Clearly, Dr. Jones is a professional whose dedication to providing value is foremost. Schooled at McMaster University’s Department of Medicine, he has been practicing medicine since 1979. He took courses in cosmetic laser surgery at both Harvard and Loyola Universities. His medical milestones include being the first doctor in Canada to use the Argon-pumped tunable dye laser system for treatment of facial veins and PWS, as well as being the first to perform laser- assisted uvulapalatoplasty (he has now carried out over 2,000 procedures). Dr. Jones is also Canada’s first doctor to use the double frequency Q-switched YAG laser (with more than 5,000 operations to his credit) and one of the first to use the UltraPulse CO-2 laser for treating wrinkles.
“Advancing to new medical frontiers has always guided my approach in medicine”, explains Rob. “I am committed to analyzing optimized procedures and techniques that provide real benefits to my patients. That means a combination of the newest equipment plus adopting innovative techniques from medical seminars and journals. The research never stops.”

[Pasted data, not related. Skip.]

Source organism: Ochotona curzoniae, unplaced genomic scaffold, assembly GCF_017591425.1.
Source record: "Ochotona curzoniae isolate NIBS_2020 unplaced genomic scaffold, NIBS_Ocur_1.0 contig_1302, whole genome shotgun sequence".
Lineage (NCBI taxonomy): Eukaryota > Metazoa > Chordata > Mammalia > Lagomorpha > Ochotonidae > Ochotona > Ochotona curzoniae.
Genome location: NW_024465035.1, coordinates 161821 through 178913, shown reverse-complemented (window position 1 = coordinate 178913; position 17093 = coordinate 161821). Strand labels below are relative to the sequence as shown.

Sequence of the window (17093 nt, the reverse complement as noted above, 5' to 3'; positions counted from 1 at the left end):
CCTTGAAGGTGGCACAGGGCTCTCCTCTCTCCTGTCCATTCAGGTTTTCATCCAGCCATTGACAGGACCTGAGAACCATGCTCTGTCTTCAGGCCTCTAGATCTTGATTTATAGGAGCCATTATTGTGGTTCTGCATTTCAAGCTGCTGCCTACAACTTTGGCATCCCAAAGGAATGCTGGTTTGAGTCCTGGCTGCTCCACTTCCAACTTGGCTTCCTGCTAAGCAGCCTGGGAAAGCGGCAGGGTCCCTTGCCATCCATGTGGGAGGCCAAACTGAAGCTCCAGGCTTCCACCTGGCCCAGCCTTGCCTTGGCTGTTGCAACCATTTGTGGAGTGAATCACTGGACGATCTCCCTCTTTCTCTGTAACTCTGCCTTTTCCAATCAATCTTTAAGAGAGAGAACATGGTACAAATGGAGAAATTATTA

2. What is a hair transplant exactly?
Hair transplantation is an artistic redistribution system that takes donor dominant hair follicles from donor areas such as the chest or from the very back of the head and artfully transplants them into thinning or balding areas. With current microsurgical technologies, this results in a very natural appearance. Basically, we take hair from where you have more than you need, and put it where you need it more.
3. How long does the transplanted hair last?